The Fierce Urgency of Now

MelanieDay 32 of our Lenten Journey through Dr. King’s “Beyond Vietnam” speech.

We are now faced with the fact, my friends, that tomorrow is today. We are confronted with the fierce urgency of now. In this unfolding conundrum of life and history, there is such a thing as being too late. Procrastination is still the thief of time. Life often leaves us standing bare, naked, and dejected with a lost opportunity. The tide in the affairs of men does not remain at flood—it ebbs. We may cry out desperately for time to pause in her passage, but time is adamant to every plea and rushes on. Over the bleached bones and jumbled residues of numerous civilizations are written the pathetic words, “Too late.” There is an invisible book of life that faithfully records our vigilance or our neglect. Omar Khayyam is right: “The moving finger writes, and having writ moves on.”

By Melanie Morrison (photo above), Director at Allies For Change

Fifty years ago, Dr. Martin Luther King Jr. declared in the pulpit at Riverside Church that the war in Vietnam was “a symptom of a far deeper malady within the American spirit.” Dr. King warned that America would continue to be a dangerous purveyor of oppressive, counterrevolutionary violence in distant lands if it failed to acknowledge the systemic racism that lay — as an unhealed wound — at the heart of our nation. He decried the egregious irony that young black men were being sent eight thousand miles away “to guarantee liberties in Southeast Asia which they had not found in southwest Georgia and East Harlem.”

With prophetic urgency, Dr. King declared, “We are confronted with the fierce urgency of now… We may cry out desperately for time to pause in her passage, but time is adamant to every plea and rushes on.”

It would surely grieve Dr. King that fifty years after he delivered that impassioned plea, every major institution in the United States is still rife with racial disparities and inequities. It would grieve him that racism continues to exact a devastating toll on communities of color through state sanctioned violence, staggering unemployment, and mass incarceration.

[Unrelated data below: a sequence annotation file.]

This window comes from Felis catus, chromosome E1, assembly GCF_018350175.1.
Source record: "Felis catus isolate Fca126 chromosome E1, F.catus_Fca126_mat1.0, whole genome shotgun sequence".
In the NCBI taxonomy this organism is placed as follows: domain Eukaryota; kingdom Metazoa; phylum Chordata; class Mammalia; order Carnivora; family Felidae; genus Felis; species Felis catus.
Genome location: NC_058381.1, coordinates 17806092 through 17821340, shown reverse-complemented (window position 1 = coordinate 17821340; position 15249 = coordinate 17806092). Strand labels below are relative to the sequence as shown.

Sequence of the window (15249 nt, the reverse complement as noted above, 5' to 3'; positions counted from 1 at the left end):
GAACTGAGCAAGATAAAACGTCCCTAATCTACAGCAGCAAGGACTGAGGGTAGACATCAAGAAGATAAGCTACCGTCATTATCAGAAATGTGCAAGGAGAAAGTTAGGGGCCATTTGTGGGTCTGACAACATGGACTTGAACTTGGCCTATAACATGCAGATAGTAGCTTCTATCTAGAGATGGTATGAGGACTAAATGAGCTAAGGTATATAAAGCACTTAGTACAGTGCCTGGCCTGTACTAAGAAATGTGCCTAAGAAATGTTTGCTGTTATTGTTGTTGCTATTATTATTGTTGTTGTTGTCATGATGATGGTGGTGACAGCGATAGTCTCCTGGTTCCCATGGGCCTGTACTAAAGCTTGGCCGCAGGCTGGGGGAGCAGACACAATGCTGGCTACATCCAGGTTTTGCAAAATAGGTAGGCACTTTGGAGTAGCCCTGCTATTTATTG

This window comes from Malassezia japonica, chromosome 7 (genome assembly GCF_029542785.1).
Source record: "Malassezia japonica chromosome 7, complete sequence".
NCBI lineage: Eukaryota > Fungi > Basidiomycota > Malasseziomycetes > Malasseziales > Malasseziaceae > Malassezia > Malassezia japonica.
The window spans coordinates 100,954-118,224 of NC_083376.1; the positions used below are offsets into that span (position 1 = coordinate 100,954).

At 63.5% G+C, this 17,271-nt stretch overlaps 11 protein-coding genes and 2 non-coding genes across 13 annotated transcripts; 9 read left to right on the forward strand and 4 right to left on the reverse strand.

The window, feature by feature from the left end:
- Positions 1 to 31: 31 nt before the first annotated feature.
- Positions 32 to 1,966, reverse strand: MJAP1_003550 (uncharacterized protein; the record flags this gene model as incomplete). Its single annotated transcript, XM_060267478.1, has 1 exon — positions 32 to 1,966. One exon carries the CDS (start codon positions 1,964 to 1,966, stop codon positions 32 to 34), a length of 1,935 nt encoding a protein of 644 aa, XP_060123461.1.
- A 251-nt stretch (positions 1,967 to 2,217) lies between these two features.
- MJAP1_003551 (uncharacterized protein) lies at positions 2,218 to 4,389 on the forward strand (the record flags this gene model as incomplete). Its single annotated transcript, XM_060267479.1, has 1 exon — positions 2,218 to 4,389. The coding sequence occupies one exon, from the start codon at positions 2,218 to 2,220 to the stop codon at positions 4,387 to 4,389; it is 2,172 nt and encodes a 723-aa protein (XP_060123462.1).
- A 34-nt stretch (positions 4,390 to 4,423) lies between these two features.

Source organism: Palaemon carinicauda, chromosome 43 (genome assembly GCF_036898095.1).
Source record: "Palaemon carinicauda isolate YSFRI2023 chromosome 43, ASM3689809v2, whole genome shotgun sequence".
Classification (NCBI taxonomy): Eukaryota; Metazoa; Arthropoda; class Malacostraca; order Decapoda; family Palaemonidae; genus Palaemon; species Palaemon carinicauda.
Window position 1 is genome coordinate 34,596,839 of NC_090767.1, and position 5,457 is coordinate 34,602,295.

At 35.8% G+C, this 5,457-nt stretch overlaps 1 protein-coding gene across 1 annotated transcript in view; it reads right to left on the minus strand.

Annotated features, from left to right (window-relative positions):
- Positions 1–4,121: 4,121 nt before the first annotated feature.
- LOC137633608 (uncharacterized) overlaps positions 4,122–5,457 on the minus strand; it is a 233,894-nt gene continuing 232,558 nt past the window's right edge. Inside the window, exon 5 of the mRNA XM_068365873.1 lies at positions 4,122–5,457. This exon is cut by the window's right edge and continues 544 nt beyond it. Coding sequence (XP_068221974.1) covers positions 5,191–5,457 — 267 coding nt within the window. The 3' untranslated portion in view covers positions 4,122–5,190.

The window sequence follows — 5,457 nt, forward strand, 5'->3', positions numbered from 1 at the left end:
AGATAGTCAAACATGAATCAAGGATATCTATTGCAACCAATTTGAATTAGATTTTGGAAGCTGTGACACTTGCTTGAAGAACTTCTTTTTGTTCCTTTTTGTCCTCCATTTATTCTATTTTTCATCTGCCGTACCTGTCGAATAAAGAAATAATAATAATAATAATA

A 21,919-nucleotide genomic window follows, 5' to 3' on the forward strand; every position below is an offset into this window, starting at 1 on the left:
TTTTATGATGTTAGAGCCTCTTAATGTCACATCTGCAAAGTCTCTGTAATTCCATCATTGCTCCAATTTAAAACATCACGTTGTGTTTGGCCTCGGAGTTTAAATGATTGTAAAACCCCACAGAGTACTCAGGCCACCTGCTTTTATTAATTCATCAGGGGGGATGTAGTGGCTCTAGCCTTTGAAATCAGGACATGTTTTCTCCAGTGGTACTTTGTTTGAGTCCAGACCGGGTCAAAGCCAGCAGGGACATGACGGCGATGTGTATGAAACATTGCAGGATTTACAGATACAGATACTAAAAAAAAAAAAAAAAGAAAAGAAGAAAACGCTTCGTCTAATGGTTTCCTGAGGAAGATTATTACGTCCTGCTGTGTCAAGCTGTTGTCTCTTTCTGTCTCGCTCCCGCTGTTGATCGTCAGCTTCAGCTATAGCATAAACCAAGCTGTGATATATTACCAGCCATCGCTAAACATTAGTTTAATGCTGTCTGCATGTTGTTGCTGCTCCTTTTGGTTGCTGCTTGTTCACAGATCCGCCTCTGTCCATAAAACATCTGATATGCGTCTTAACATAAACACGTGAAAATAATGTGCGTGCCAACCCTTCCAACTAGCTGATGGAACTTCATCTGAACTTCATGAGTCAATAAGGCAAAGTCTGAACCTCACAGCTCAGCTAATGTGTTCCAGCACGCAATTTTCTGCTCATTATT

In that Riverside sermon, Dr. King issued another grave warning: “There is an invisible book of life that faithfully records our vigilance or our neglect.”

In the fifty years since, I fear that this invisible book of life has recorded far more deeds of neglect than vigilance for those of us who are white, American, and Christian; far more deeds of silent acquiescence than outrage, remorse, or reparation. Fifty years after Dr. King sought to rouse our sustained indignation about racial violence, unarmed men, women, and children of color continue to be racially profiled, stopped and frisked, hauled out of cars, thrown to the ground, choked, and killed. Invariably, the grand juries that investigate this state sanctioned violence fail to indict the white officers claiming they had good reason “to fear for their lives.”

When will those of us who are white recognize the fierce urgency of now?

When will we demand a truthful accounting of who is actually in mortal danger in this country?

When will we grapple with the stark truth that Ta-Nehisi Coates felt compelled to convey in a letter to his 15-year old son just one year ago? “Here is what I would like you to know: In America, it is traditional to destroy the black body—it is heritage.”

How many black men, women and children have to die a brutalizing “death-by-scared cop” (Stacey Patton) before those of us who are white bring our collective hearts, minds, and souls to the task of excavating, naming, and untying the lethal knot that remains endemic in white imaginations?

This lethal knot has many threads – each one a legacy and manifestation of white supremacy: Threads of fear of black bodies. Threads of contempt for black bodies. Threads of rage at so-called “insubordination.” Threads of feeling powerless while we wield structural power. Threads of feeling small even when we’re armed with assault weapons.

We heard this lethal legacy of fear in the testimony of Officer Darren Wilson in Ferguson, Missouri. Michael Brown was an unarmed black teenager, no taller than Wilson, when the officer shot Brown six times before killing him in August 2014. But the grand jury failed to indict Wilson after he testified, , ‘When I grabbed [Michael Brown], the only way I can describe it is I felt like a five-year-old holding Hulk Hogan…that’s just how big he felt and how small I felt…he had the most aggressive face… [he looked] like a demon.”

We witnessed white rage at so-called “insubordination” when a Texas patrolman stopped Sandra Bland for failing to signal a lane change. After Bland dared suggest that she was being targeted for no reason except her race, the patrolman pulled her from the car, threw her facedown to the ground, and pinned her with his knee while handcuffing her.

It is not the work of people of color to unearth, unravel, and exorcize this lethal knot of white supremacist consciousness that remains so deeply rooted in the white psyche. This is white people’s work. We must engage this deep work in every relationship and vocation at our disposal – as parents, friends, co-workers, neighbors, and citizens of this nation.

If we fail to do this urgent work, white demagogues like Donald Trump will continue to step into the breach, misname the mortal danger, shore up the guns and tanks, and stoke the lethal fear with terrifying and terrorizing consequences.

We are now faced with the fact, my friends, that tomorrow is today. We are confronted with the fierce urgency of now. In this unfolding conundrum of life and history, there is such a thing as being too late. (Dr. Martin Luther King, Jr.)

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